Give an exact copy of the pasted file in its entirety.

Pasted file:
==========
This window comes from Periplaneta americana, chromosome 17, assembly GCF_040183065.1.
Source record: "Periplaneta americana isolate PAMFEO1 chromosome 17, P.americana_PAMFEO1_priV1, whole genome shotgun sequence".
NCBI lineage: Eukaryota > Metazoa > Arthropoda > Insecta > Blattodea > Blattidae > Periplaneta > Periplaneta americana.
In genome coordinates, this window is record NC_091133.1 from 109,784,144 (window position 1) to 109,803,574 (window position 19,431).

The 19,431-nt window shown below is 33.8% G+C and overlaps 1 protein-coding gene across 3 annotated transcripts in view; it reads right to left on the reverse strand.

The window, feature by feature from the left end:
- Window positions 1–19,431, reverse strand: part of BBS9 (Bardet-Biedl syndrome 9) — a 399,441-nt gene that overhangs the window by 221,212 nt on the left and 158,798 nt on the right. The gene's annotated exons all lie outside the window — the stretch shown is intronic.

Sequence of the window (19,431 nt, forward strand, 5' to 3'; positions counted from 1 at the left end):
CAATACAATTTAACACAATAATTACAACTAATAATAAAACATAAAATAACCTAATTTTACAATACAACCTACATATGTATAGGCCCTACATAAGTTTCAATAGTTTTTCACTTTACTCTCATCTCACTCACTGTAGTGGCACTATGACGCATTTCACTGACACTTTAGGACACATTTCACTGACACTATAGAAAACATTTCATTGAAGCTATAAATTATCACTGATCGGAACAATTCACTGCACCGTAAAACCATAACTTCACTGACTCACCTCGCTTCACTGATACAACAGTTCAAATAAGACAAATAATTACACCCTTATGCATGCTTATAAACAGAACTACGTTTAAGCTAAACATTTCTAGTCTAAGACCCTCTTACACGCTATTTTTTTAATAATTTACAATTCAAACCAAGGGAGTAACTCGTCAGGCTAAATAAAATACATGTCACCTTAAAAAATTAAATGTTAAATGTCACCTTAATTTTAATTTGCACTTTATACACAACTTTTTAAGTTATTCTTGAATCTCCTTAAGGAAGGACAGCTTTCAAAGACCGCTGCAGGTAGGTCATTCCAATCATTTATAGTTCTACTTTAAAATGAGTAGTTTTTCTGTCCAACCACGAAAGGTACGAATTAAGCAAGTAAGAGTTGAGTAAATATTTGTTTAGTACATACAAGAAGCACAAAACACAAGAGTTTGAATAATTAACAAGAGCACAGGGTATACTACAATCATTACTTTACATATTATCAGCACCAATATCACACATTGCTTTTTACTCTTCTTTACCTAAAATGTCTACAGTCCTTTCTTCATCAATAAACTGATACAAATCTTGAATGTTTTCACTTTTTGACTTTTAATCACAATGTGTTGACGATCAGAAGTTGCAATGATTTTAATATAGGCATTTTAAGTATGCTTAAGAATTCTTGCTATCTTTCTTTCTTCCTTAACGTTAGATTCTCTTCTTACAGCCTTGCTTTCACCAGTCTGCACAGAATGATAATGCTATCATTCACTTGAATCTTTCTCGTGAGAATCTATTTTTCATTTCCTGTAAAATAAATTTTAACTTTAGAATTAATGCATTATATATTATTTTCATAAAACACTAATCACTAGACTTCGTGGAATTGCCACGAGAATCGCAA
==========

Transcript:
This window comes from Periplaneta americana, chromosome 17, assembly GCF_040183065.1.
Source record: "Periplaneta americana isolate PAMFEO1 chromosome 17, P.americana_PAMFEO1_priV1, whole genome shotgun sequence".
NCBI lineage: Eukaryota > Metazoa > Arthropoda > Insecta > Blattodea > Blattidae > Periplaneta > Periplaneta americana.
In genome coordinates, this window is record NC_091133.1 from 109,784,144 (window position 1) to 109,803,574 (window position 19,431).

The 19,431-nt window shown below is 33.8% G+C and overlaps 1 protein-coding gene across 3 annotated transcripts in view; it reads right to left on the reverse strand.

The window, feature by feature from the left end:
- Window positions 1–19,431, reverse strand: part of BBS9 (Bardet-Biedl syndrome 9) — a 399,441-nt gene that overhangs the window by 221,212 nt on the left and 158,798 nt on the right. The gene's annotated exons all lie outside the window — the stretch shown is intronic.

Sequence of the window (19,431 nt, forward strand, 5' to 3'; positions counted from 1 at the left end):
CAATACAATTTAACACAATAATTACAACTAATAATAAAACATAAAATAACCTAATTTTACAATACAACCTACATATGTATAGGCCCTACATAAGTTTCAATAGTTTTTCACTTTACTCTCATCTCACTCACTGTAGTGGCACTATGACGCATTTCACTGACACTTTAGGACACATTTCACTGACACTATAGAAAACATTTCATTGAAGCTATAAATTATCACTGATCGGAACAATTCACTGCACCGTAAAACCATAACTTCACTGACTCACCTCGCTTCACTGATACAACAGTTCAAATAAGACAAATAATTACACCCTTATGCATGCTTATAAACAGAACTACGTTTAAGCTAAACATTTCTAGTCTAAGACCCTCTTACACGCTATTTTTTTAATAATTTACAATTCAAACCAAGGGAGTAACTCGTCAGGCTAAATAAAATACATGTCACCTTAAAAAATTAAATGTTAAATGTCACCTTAATTTTAATTTGCACTTTATACACAACTTTTTAAGTTATTCTTGAATCTCCTTAAGGAAGGACAGCTTTCAAAGACCGCTGCAGGTAGGTCATTCCAATCATTTATAGTTCTACTTTAAAATGAGTAGTTTTTCTGTCCAACCACGAAAGGTACGAATTAAGCAAGTAAGAGTTGAGTAAATATTTGTTTAGTACATACAAGAAGCACAAAACACAAGAGTTTGAATAATTAACAAGAGCACAGGGTATACTACAATCATTACTTTACATATTATCAGCACCAATATCACACATTGCTTTTTACTCTTCTTTACCTAAAATGTCTACAGTCCTTTCTTCATCAATAAACTGATACAAATCTTGAATGTTTTCACTTTTTGACTTTTAATCACAATGTGTTGACGATCAGAAGTTGCAATGATTTTAATATAGGCATTTTAAGTATGCTTAAGAATTCTTGCTATCTTTCTTTCTTCCTTAACGTTAGATTCTCTTCTTACAGCCTTGCTTTCACCAGTCTGCACAGAATGATAATGCTATCATTCACTTGAATCTTTCTCGTGAGAATCTATTTTTCATTTCCTGTAAAATAAATTTTAACTTTAGAATTAATGCATTATATATTATTTTCATAAAACACTAATCACTAGACTTCGTGGAATTGCCACGAGAATCGCAA